I’ve had a marvelous experience teaching during the last few years. I’ve taught in the States, in Lebanon, and in Jordan. I’ve taught girls, boys and co-ed classes for middle school and high school. I’ve taught religion, language, current events and culture. And I’ve loved it all. In the course of these experiences, I’ve noticed a few trends among teachers that some of you might relate to. Many of you could probably add to this list as well!
You know you’re a teacher when…
- You never have enough red or green pens.
- Anything you lose can be found among piles of ungraded papers.
- You’re 25 years old and still look forward to recess and summer break.
- You change your tone of voice when giving in depth explanations, even when you’re outside of school.
- You always have spare tissues, paper and hand sanitizer in your bag.
- Your bag gets heavier and heavier as the year goes on.
- You notice grammar mistakes whenever you’re reading, even if it’s the newspaper.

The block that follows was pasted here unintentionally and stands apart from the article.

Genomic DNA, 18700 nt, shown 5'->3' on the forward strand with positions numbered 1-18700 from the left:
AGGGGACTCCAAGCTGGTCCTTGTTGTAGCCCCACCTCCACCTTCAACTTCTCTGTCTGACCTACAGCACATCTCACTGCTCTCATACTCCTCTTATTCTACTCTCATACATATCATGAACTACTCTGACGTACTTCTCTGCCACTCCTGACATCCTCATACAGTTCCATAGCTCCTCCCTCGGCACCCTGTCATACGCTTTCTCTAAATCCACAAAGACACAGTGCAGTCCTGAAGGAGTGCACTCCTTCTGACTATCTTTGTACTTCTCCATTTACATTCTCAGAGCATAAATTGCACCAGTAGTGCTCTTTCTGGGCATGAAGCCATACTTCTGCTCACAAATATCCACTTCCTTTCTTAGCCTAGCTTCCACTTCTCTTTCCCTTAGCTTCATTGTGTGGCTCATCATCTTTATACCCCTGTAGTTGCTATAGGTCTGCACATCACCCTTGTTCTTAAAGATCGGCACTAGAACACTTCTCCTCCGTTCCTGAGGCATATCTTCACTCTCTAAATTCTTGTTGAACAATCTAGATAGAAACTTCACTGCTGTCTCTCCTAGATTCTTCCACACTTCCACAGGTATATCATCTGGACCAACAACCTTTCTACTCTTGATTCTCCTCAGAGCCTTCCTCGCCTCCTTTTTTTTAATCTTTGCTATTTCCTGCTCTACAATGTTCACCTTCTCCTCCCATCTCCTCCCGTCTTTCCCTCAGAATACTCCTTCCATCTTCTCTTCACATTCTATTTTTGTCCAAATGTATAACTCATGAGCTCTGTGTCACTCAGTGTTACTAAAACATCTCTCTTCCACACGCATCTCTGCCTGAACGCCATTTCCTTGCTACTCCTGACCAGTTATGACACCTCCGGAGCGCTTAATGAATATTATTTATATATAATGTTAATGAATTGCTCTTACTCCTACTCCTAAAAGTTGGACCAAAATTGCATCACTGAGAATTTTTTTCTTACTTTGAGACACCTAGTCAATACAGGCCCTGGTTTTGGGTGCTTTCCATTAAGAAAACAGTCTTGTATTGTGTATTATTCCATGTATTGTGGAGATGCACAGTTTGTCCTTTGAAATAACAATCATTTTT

- You can tell what your students’ parents are like before you even meet them.
- You grade papers anywhere – in your office, the meeting room, the car, or even the line for the washroom.
- You find chalk dust on your pant legs and other odd places.
- You check the chair before sitting down, just in case…
- You sometimes regret giving out your cell phone number to parents… especially after getting midnight calls regarding homework assignments.
On a deeper note, I’ve realized that teaching is much more than transmitting facts, or even knowledge. I’ve reached the conclusion that to teach is…
- To serve
- To enlighten
- To accompany
- To befriend
- To inspire
- To transmit truth in all its beauty, purity and greatness
- To encourage, give counsel and, when necessary, to correct
- To find goodness hidden everywhere and put it on the hilltop
- To treat each person as a unique individual of infinite value
- To completely give of oneself
In essence, to teach is to love.
Sounds like an impossible job? I believe it is. That’s why there is only one true Teacher, Jesus Christ. Only he fully knows and transmits the truth, and only he loves perfectly. All of us, no matter how long we teach should, in a sense, remain student-teachers, co-teaching with the Teacher in an effort to benefit more and more from his infinite truth and perfection, in order to pass on at least some of it to our students, remembering that the best favor we can give them is putting them in touch with the ultimate Truth.
“Do not think that love, in order to be genuine, has to be extraordinary. What we need is to love without getting tired.”
Mother Teresa of Calcutta